BULAWAYO, Zimbabwe -- Two weeks ago, Mike Sibanda strode down the dingy streets of Zimbabwe's second-largest city with a swagger, chest out, shoulders rolling, a broad, wise-guy smile on his face. The image exuded a single message: I'm nobody's fool.
So when the subject of Thursday's national election came up, Sibanda, 24 and long attracted to opposition politics, swiped his right hand in the air and said dismissively, "Ah, it's useless." That week, as opposition activists braved possible arrests by gathering for a nighttime rally at a suburban park near here, Sibanda gathered instead with friends to drink beer.
President Robert Mugabe, left, who pledged a "free and fair" vote, greets supporters at a rally in Harare, the capital.
But as the national parliamentary election has drawn nearer, his interest in voting against the ruling party of President Robert Mugabe -- in power since before Sibanda was born -- has returned. Sibanda has found his faith in democracy rekindled by what he calls growing tolerance of dissent and reduced threat of violence.
Among other tactics, Mugabe's camp still withholds food from villagers who support the opposition, human rights workers say. And dozens of people have been arrested for playing a role in candidate-voter meetings, hanging campaign signs and participating in other political activity.
But in the face of strong international pressure, Mugabe is trying to convince the world that he can stage a fair election, analysts here say. The violent tactics of recent elections, in which opposition supporters were beaten, tortured and even murdered, have declined, according to human rights workers. The government has also eased restrictions on access to airwaves, though they are still dominated by Mugabe's message that members of the opposition are traitors who want to reestablish Zimbabwe as a British colony.
With these small steps toward fairness, attendance at campaign rallies is at the highest level in the five-year history of the main opposition party, the Movement for Democratic Change.
"There's a possibility for them to win now. There's hope," said Sibanda, who joined throngs at a soccer stadium on Saturday to cheer the opposition. "There's no reason to be scared."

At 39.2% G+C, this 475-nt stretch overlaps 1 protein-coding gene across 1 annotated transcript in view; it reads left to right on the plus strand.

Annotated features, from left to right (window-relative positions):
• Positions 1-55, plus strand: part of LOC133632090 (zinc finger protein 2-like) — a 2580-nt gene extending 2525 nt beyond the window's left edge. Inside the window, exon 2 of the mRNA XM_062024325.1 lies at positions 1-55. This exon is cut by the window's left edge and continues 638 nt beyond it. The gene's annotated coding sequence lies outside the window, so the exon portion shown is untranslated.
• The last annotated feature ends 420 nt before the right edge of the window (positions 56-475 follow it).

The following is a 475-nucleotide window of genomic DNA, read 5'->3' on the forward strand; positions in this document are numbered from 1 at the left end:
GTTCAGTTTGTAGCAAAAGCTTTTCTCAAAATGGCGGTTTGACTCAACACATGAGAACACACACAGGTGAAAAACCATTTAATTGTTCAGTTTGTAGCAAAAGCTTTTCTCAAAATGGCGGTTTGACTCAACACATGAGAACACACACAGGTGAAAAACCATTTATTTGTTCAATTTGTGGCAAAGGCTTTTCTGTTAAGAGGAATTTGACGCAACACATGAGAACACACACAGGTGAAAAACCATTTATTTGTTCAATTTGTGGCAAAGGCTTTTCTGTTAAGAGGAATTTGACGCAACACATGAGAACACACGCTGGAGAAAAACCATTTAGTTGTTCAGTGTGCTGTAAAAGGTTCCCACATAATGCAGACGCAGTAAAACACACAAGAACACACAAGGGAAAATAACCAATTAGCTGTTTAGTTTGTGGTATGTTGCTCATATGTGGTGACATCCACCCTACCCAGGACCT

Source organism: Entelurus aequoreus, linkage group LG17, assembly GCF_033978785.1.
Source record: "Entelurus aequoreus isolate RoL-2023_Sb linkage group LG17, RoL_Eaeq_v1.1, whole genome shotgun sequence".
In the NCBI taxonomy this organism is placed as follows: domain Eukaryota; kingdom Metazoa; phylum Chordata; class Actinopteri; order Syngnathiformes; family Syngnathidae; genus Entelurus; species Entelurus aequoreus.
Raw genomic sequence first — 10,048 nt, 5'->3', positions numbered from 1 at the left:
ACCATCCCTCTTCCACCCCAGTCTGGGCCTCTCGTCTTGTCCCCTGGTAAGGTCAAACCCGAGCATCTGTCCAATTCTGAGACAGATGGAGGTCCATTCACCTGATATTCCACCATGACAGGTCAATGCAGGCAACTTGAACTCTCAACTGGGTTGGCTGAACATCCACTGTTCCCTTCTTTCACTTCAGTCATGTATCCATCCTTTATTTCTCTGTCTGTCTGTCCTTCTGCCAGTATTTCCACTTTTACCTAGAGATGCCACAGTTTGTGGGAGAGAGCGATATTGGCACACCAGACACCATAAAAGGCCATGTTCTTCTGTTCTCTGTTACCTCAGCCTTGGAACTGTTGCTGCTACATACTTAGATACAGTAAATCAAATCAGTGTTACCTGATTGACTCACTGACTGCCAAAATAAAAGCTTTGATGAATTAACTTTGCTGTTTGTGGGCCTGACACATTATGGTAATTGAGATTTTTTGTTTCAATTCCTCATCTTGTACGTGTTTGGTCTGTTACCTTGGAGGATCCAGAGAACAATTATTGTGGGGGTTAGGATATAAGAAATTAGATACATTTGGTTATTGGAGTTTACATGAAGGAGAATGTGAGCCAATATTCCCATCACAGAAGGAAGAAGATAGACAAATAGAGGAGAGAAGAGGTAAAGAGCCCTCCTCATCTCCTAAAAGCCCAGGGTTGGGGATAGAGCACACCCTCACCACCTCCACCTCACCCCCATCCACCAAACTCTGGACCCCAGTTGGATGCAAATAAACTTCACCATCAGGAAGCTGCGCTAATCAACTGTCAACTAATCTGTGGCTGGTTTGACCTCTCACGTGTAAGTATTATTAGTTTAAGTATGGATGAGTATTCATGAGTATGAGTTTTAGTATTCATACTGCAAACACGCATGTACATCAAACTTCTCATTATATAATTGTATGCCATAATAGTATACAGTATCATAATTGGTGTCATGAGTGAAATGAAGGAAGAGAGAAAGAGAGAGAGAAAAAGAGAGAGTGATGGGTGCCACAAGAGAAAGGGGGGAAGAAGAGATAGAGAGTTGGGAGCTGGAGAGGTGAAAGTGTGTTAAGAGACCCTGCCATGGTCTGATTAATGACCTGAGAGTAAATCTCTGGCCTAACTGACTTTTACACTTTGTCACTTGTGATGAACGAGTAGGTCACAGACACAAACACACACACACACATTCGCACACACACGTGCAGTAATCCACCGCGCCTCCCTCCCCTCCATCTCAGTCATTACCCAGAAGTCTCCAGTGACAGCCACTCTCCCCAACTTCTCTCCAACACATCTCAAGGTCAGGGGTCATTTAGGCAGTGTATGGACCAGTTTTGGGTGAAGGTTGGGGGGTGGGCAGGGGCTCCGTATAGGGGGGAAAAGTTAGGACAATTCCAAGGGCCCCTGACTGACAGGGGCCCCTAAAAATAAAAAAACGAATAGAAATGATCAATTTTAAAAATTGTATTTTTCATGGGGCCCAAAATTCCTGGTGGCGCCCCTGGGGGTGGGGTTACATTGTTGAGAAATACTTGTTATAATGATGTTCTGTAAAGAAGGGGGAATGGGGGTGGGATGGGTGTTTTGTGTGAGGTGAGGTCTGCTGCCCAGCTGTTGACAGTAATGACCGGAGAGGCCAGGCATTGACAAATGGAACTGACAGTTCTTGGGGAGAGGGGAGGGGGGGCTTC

The turning point came when he saw a television advertisement for the opposition party. On the national network, usually reserved for ruling party propaganda and official government pronouncements, opposition activists were shown flashing the party's signature open-hand gesture.
The opposition leader, Morgan Tsvangirai -- who was on trial and facing a death sentence on charges of treason six months ago but was acquitted -- was pictured in his trademark cowboy hat addressing cheering crowds. On the radio, the opposition can be heard spreading its slogan, "A New Zimbabwe, a New Beginning."
Up for grabs are 120 seats in a parliament representing all parts of this troubled southern African nation of 13 million people. Mugabe, whose term as president lasts until 2008, will appoint the remaining 30 members of the 150-seat body, making it difficult for the Movement for Democratic Change to gain outright control. It now has 51 seats.
Mugabe has vowed to have a "free and fair election." He has also called for voters to "bury the MDC," by giving the ruling party control of two-thirds of parliament, which would allow Mugabe to rewrite the constitution to further entrench his party in power.
Leaders of the opposition, meanwhile, say that if they could win more than half of the popular vote, it would undermine Mugabe's claims to credibility and hasten his ouster. Such a result, they say, would make it easier for Zimbabwe to attract foreign investment and end the economic decline, hunger and hyperinflation that have ravaged the country, once an oasis of prosperity in the region.
International human rights organizations and the European Union, which on Wednesday called the election "phony," say the outcome is unlikely to reflect the will of most Zimbabweans. Mugabe controls every daily newspaper, all broadcasters, thousands of patronage jobs, the electoral commission, the courts that would review accusations of rigging, and the dwindling food reserves for a populace on the brink of starvation.
Most international election observers have been kept away. And Mugabe increased the budget of his secret police force by six times in advance of the vote.